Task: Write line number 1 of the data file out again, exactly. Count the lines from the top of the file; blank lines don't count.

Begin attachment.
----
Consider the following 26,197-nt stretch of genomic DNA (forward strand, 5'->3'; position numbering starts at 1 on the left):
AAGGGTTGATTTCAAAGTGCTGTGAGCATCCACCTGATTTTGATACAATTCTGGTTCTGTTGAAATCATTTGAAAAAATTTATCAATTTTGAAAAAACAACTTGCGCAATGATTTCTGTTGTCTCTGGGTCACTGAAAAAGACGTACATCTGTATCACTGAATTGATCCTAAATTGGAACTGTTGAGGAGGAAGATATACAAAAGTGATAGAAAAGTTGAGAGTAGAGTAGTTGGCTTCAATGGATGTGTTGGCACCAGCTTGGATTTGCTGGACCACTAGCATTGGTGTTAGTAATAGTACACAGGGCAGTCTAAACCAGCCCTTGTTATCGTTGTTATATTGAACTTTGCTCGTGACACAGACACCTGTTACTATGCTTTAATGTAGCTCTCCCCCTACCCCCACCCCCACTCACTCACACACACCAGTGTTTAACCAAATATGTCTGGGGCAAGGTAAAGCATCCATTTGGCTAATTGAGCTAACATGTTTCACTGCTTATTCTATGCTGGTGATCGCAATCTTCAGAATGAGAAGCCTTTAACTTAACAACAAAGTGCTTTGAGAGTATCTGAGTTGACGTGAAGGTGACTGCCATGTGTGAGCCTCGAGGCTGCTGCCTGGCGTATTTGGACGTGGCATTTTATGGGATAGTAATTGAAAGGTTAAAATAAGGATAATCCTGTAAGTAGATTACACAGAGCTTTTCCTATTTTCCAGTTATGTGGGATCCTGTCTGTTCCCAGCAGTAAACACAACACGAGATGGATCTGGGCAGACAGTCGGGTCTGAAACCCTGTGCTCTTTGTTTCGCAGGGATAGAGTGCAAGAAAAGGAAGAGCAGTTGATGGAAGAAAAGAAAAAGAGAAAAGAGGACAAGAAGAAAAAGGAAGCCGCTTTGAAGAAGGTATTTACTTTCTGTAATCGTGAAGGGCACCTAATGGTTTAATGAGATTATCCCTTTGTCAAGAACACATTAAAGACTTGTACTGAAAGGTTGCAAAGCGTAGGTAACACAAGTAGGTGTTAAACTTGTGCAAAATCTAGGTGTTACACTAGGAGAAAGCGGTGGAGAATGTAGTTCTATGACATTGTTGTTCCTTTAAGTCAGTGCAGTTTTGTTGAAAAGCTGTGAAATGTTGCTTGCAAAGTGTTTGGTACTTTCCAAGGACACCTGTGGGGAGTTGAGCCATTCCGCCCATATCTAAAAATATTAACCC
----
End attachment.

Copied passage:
Consider the following 26,197-nt stretch of genomic DNA (forward strand, 5'->3'; position numbering starts at 1 on the left):